Children with juvenile-onset diabetes may experience damage to the vasculature and the inner structure of the ear. Earlier studies had suggested that diabetes can cause hearing loss. No previous study, however, had measured and tracked the changes in the anatomy of the cochleathe deep-seated spiral structure where sound is turned into nerve impulsesin patients with type 1 diabetes.
In the recent study, researchers tested skull bones at autopsy from patients with type 1 diabetes and compared them with similar bones obtained from patients without diabetes. The patients with juvenile diabetes had a major thickening of the wall of the blood vessels supplying the cochlear region. The results of the study also showed significantly greater loss of outer "hair cells," which detect sound waves. Other structures were more shrunken as well. (The findings were reported recently in OtolaryngologyHead & Neck Surgery.)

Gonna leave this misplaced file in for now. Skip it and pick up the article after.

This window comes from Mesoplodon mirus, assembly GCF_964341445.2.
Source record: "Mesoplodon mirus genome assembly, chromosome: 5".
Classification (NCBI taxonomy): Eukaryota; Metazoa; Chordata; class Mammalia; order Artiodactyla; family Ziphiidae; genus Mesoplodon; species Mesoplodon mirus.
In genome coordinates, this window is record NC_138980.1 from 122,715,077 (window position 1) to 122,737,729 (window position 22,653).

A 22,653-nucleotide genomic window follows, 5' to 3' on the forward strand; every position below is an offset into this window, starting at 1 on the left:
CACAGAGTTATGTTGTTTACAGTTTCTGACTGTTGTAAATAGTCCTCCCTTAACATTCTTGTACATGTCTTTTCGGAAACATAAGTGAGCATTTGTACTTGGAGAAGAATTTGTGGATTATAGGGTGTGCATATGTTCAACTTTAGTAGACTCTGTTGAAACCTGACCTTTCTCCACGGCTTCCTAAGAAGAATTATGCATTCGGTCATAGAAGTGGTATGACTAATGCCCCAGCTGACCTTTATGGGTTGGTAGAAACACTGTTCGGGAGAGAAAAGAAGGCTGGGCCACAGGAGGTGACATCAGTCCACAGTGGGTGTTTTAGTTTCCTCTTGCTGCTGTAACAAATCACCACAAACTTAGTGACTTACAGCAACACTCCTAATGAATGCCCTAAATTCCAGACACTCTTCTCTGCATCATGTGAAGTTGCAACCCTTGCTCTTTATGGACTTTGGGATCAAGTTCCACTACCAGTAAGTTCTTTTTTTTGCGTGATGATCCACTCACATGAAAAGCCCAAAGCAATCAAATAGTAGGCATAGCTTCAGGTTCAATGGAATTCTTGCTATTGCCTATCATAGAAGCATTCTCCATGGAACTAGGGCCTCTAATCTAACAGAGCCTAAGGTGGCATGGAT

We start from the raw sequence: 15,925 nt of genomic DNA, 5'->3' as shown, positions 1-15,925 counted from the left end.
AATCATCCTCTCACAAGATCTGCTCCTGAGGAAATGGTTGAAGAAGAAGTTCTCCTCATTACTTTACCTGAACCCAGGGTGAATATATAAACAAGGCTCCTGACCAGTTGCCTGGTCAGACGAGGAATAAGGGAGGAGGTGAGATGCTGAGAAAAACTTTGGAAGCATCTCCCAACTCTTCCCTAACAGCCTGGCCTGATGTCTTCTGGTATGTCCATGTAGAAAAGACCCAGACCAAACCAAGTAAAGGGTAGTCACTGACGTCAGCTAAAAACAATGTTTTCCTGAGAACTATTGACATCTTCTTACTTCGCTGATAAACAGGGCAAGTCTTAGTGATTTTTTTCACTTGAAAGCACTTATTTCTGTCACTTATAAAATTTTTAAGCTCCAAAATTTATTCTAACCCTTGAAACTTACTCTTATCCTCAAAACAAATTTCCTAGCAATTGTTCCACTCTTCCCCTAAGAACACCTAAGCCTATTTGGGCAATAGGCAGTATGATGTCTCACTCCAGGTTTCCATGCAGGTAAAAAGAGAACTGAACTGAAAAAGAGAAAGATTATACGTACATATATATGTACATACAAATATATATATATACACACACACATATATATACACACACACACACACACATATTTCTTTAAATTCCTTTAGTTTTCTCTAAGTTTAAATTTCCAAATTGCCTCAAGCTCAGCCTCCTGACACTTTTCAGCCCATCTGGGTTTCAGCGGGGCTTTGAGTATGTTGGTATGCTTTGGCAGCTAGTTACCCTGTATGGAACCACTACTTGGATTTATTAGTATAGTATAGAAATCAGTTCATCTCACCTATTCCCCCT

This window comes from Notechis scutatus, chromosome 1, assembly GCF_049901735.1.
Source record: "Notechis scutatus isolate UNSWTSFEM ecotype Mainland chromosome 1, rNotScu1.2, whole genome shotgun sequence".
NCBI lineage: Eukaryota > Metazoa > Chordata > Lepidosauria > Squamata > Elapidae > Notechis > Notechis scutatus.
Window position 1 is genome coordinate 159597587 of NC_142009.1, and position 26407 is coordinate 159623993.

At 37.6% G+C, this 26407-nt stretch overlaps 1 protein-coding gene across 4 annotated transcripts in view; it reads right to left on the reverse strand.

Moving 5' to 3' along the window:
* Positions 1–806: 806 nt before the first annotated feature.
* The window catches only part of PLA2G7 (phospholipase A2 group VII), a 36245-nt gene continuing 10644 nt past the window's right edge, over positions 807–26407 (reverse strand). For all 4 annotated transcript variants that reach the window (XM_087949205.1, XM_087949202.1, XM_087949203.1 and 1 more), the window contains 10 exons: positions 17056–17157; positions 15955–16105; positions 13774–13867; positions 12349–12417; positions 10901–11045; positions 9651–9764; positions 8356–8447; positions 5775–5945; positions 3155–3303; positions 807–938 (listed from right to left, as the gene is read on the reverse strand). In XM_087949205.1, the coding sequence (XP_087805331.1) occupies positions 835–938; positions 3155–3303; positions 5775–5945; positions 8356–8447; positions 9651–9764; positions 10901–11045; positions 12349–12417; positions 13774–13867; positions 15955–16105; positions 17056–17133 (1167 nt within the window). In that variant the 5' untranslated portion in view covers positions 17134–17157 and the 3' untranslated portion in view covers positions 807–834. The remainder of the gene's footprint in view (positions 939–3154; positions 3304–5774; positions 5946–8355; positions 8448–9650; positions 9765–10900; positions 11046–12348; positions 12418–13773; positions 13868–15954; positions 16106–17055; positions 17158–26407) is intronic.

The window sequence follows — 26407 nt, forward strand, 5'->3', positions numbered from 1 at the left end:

One study linked multiple pregnancies to an increased risk of developing atrial fibrillation later in life, and another investigated the association between premature delivery and cardiovascular disease.
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